Special to usahockey.com
By Mike Scandura
(left) Steve Miller begins his 14th year at Denver and his 17th season as a member of George Gwozdecky’s staff. He serves as the recruiting coordinator in addition to on-ice coaching, video breakdown and game analysis.
“One of my dreams was to be an NFL quarterback,” said Miller, who coached at USA Hockey festivals from 1994 through 2003 and who coached Team Rocky Mountain to a silver medal at the 2000 Select 17 Festival. “I also was interested in coaching. I loved the breakdown of games. The coaching aspect just intrigued me.”
But there was one small problem with Miller’s dream about becoming an NFL quarterback. He was small - in the literal sense.
“My sophomore year in high school I was 5-5 and 115 pounds,” said Miller. “I was about the same when I graduated high school. Football was my love growing up. But my dad (Tom) said I might want to take a look at some other things because 5-5 and 115 isn’t going to cut it.”
So much for the second coming of Fran Tarkenton or even Doug Flutie.
But fortunately for Miller, he also grew up following University of Wisconsin hockey.
“We were season-ticket holders for the Badgers,” said Miller. “Mark Johnson (think Miracle on Ice) was one of my favorite players while I was growing up, plus all the teams (current Denver head coach) George Gwozdecky played on.
“Going to those Badgers games gave us a great love for the sport of hockey.”
But because Sun Prairie lacked an indoor rink until Miller reached the seventh grade, his hockey was confined to various outdoor rinks as well the rink his father built in the back yard.
Miller also was fortunate in that he got an opportunity to play college hockey for St. Mary’s College in Winona, Minn., under the venerable Don Olson, where he helped lead the team to its first MIAC championship in 23 years.
Moreover, Olson and his late assistant, Tom Farren, fostered Miller’s interest in coaching.
“When I graduated (in 1988), Tom said ‘Do what you want to do and I’m here to help you,’” said Miller. “Don had an opening and he welcomed me onto his coaching staff (Miller handled the junior varsity team). I did that for three years and recruited.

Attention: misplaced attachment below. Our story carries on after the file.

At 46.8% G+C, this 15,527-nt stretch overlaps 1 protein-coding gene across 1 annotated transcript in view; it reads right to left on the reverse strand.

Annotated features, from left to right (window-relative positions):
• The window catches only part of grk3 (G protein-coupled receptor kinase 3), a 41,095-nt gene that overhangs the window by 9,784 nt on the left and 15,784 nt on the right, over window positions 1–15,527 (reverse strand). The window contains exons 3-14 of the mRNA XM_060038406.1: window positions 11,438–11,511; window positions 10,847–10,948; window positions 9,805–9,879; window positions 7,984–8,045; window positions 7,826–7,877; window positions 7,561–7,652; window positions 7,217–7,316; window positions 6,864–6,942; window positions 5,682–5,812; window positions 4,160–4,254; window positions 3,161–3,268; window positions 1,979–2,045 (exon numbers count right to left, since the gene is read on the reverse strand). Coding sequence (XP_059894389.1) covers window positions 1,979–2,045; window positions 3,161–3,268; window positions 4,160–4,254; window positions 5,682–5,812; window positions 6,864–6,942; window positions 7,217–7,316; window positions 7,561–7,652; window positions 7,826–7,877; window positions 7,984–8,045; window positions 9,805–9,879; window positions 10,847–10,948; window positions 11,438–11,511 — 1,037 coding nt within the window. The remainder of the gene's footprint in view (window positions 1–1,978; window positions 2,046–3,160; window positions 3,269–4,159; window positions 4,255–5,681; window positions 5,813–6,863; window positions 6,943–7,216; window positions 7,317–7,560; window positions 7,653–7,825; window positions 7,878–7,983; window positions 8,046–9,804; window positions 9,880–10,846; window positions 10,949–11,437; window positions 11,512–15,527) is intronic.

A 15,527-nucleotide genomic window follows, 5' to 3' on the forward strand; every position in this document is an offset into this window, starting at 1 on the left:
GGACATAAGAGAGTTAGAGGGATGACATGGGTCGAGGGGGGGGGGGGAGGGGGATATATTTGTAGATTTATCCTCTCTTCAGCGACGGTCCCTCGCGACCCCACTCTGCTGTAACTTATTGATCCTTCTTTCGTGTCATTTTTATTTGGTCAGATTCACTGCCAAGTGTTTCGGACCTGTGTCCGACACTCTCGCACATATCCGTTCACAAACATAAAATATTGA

“Without question, Tom and Don helped me grow.”
Miller’s next break came when he gained an opportunity to work on his master’s degree as a graduate assistant at Miami, where the head coach just happened to be Gwozdecky.
“When I got there, coach Gwozdecky welcomed me with open arms and said ‘You’re part of the team,’” related Miller. “To be part of that program he was building in the right direction was great. We went to the NCAA Tournament for the first time (in 1992-93). George and the people at Miami game me an opportunity to be part of something special and I was appreciative of that opportunity.”
Ditto when he was hired by Gwozdecky at Denver.
The rest, of course, is history, because the Pioneers won back-to-back NCAA championships in 2004 and 2005. And much of what Miller stresses at Denver harkens back to his days with USA Hockey.
“Like we tell our kids at Denver, you’ve got to play the game for each other,” said Miller. “You can’t play this game selfishly. You’ve got to play hard. You’ve got to be able to block shots and play smart. We can all work hard, but if I work hard and take five penalties, maybe I’m not playing smart.
“You can say play disciplined. But we want these guys to play for each other and play smart. It’s a great way to get guys back if they’re off kilter. You say ‘That’s not very smart’ or ‘You’re not playing intense or you’re not playing for your teammates.’
“Those are great statements to bring players back to common ground if they’re struggling.”
Miller has worked festivals for 15s, 16s and 17s and has noticed a distinct difference from one age group to another.
“The thing that strikes you as different is the kid who at 15 was OK, but now at 17 is a great player,” said Miller. “And we’ve all seen plenty of 15s who are great players because they’re physically dominant. But that 17 who dominated at 15 doesn’t have the brain to figure out how to get it done.
“He’s done it with physical strength for his entire career.”
Miller still has fond memories of the 2000 Team Rocky Mountain that featured, among others, current Pioneer Zach Blom (Englewood, Colo.).
“We got beat 8-4 by Team New England in the finals after beating Minnesota the day before,” he said. “It was a fun week. I was proud of the boys and the way they played for each other.”
Just like Miller preached at festivals and still does with the Pioneers.
Story courtesy of Red Line Editorial, Inc.